A 1927 casting directory credits Phyllis Hurst with appearing in this film, and the payroll ledger shows that she worked on July 24th and 25th. Her name is part of a clump of four names that also worked on July 23rd, except that Phyllis Crane is listed instead, making the same amount as Phyllis Hurst. Perhaps this was a clerical error, or perhaps I errored when copying down the information. Either way, neither Phyllis is in the available footage. This is also one of the shorts that Jean Darling missed out on, but she does appear in at least two publicity photos taken at the ranch during production. Of particular interest is the last three shooting dates, the first of which is the one day that Jackie Condon and Jay R. Smith were present. Why is this interesting? Because the six principal kids had already left for their personal appearance tour. Paralee Coleman wasn't one of the regulars, so she was available for these shooting dates, but a double would have been necessary for Farina. Farina appears with Jackie and Jay three times in the film, first with his back to the camera, the second time as he and Paralee are "spring dancers," and the third time as he's dressed as the scarecrow, all instances in which a double could have easily been used. On that one shooting date (Aug. 22nd), Buddy Moore and Andrew Manuel were also working. They were also around the following day, and these were the only dates on which Oscar Morgan was working, and he also interacts with the scarecrow. If Andrew Manuel is the same person Jesse Brisson found on FamilySearch, then he was a black boy born in 1921, so he's very likely to have doubled for Farina. On the final date of shooting, Aug. 24th, Johnny Aber and Jimsy Boudwin were involved, but I think they may have wound up on the cutting room floor. Aber also worked on July 30th.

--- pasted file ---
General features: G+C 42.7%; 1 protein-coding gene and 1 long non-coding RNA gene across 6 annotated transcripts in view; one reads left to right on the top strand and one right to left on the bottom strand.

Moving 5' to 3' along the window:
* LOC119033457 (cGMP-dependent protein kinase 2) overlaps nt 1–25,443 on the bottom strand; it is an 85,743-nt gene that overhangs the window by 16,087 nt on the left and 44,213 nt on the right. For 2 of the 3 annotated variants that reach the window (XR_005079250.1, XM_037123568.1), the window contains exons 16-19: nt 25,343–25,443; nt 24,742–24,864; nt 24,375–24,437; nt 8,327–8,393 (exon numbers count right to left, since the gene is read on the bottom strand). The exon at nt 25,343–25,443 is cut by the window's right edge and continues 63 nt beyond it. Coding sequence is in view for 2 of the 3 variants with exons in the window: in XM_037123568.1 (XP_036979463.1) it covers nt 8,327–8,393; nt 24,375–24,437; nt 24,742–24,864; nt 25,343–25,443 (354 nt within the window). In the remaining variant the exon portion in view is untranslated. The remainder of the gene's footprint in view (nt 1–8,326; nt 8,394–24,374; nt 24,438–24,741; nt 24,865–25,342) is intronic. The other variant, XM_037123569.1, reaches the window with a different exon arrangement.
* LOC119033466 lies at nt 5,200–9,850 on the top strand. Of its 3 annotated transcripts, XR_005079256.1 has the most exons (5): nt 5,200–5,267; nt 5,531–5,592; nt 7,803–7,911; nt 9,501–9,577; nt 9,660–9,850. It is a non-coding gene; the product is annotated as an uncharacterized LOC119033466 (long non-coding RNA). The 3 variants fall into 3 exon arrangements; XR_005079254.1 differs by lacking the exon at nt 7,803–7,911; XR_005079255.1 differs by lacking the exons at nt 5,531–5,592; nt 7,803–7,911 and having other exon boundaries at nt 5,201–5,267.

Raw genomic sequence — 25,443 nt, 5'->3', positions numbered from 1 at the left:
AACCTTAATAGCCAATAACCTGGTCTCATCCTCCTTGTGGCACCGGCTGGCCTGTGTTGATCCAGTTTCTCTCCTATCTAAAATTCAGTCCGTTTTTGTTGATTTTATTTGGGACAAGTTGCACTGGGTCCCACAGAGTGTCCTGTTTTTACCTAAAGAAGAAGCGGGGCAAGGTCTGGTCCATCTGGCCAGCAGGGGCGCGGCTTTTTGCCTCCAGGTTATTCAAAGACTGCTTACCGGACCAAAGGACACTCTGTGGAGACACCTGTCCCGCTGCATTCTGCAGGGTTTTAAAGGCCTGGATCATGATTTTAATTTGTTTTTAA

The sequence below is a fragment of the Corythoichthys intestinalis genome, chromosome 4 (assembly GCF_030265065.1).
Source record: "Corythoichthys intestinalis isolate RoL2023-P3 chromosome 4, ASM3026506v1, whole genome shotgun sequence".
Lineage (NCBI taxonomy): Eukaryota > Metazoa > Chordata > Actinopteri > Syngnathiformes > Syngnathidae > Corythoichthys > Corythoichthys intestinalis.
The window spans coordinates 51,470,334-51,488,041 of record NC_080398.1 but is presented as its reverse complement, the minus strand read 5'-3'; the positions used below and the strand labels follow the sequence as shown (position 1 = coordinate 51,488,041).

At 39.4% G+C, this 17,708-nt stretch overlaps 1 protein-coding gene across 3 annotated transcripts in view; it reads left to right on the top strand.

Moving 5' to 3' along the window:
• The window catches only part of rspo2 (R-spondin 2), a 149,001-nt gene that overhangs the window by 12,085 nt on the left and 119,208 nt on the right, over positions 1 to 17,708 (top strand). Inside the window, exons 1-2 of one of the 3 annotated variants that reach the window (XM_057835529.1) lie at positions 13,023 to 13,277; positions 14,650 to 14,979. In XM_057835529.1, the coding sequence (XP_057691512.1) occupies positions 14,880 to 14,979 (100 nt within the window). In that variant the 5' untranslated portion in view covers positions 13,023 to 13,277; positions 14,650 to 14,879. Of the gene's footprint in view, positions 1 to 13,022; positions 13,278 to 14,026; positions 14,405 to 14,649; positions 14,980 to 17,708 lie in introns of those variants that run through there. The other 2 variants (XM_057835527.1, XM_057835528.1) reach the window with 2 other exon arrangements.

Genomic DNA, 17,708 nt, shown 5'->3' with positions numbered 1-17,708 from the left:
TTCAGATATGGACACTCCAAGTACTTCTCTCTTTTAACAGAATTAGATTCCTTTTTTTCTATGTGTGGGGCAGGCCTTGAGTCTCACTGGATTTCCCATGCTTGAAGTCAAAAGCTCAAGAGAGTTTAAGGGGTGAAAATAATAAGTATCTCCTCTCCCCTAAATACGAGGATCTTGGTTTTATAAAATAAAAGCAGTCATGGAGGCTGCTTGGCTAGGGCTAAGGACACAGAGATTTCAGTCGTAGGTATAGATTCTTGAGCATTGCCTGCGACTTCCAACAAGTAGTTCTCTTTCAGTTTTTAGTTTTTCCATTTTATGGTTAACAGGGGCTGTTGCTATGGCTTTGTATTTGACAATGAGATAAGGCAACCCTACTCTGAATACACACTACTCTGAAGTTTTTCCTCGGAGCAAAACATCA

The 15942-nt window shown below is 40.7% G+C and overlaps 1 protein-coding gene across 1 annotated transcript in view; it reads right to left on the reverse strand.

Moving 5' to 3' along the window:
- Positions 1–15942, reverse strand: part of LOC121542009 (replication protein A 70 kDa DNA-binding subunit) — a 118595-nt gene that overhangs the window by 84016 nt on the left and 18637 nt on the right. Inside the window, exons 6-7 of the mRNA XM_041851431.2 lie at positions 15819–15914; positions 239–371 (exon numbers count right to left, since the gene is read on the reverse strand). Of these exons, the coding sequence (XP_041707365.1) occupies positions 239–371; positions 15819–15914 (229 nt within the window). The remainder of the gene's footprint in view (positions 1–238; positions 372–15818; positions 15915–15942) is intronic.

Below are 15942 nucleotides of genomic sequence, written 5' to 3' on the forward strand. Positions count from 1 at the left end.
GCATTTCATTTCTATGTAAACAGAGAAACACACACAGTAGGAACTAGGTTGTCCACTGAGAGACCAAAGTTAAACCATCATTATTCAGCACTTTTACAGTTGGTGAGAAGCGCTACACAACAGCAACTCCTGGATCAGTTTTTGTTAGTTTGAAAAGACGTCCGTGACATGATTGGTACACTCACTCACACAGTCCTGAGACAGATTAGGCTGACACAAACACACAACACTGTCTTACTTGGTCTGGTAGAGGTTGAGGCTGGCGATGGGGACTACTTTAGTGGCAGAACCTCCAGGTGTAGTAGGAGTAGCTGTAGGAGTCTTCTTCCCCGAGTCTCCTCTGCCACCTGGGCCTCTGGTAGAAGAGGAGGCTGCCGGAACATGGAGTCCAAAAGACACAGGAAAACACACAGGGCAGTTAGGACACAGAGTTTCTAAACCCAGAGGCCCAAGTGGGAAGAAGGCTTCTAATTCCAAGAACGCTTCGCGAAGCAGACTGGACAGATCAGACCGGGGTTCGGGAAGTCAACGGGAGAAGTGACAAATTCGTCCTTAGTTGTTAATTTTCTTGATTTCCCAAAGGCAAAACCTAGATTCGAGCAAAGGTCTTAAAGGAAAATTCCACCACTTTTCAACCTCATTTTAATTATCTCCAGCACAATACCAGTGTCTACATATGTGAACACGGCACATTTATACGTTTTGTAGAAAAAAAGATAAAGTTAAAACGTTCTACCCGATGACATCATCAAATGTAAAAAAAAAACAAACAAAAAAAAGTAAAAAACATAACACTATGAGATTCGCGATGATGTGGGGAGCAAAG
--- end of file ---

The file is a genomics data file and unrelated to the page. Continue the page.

the animals:

Pete (no. 1)
Supporting role. He's present in the scenes with Mary Ann, but doesn't do anything too specific.
monkey 004
Small part. Presumably the monkey seen previously. He climbs on the buildings and drops things onto the gangsters' heads. This was evidently Tony Campanaro's monkey, as he worked in this film on Aug. 20th.
dog 034
Bit part. He takes the sausages from Pleurisy.
Leo
Bit part. The MGM lion appears at the opening of the film.
other animals
Small parts, bit parts and extras.
(1.) The cow that looks through the telescope.
(2.) The goat that drinks the liquor.
(3.) The white rat that goes up Farina's pantleg.
(4.) A black and white cat, possibly seen previously in "Baby Brother" (no. 61).
(5.) Various other barnyard animals, including turkeys, geese, chickens, additional cows, a pig, a little dog and a horse pulling a cart.
bugwatch
The ants sat on by Harry, Mary Ann and Wheezer.

the adults:

Louise Beavers as Farina's mom
Supporting role. She orders Farina to take the laundry, and then spanks her two kids at the end of the film.
Oscar Morgan as Farina's dad
Small part. He drinks alcohol while working in the fields and gets spooked by the scarecrow. Maltin & credit this part to Clarence Muse.
Robert Page
Small part. He's the gangster holding the whistle as he instructs Leo Sulky. He later takes a pie to the face.
Leo Sulky
Small part. He's listening to Page, then instructs another gangster to grab the ballot boxes when the time is right.
Harry Tenbrook
Small part. He's with Page as the two of them are taking ballots out of the box.
Harry Arras as one of the cops
Small part. He's seen in a closeup blowing his whistle, and Farina later hands the ballots over to him. Maltin & Bann credit this part to Gene Morgan.
Harry Semels
Bit part. He's the guy that gets his hat shot off.
Jack Hill
Bit part. He's given a closeup firing his gun towards the camera, directly before the shot of the cop blowing his whistle.
Chet Brandenburg
Bit part. He's shown slipping on a banana peel. He also worked a second clump of days, and judging by the ledger, seems to have probably stunt-doubled for Louise Beavers. Listed by Maltin & Bann as Ed Brandenberg.
Roy Saegar as the shoeshine customer
Bit part. Pleurisy hits him on the head with a cane.
Clarence Morehouse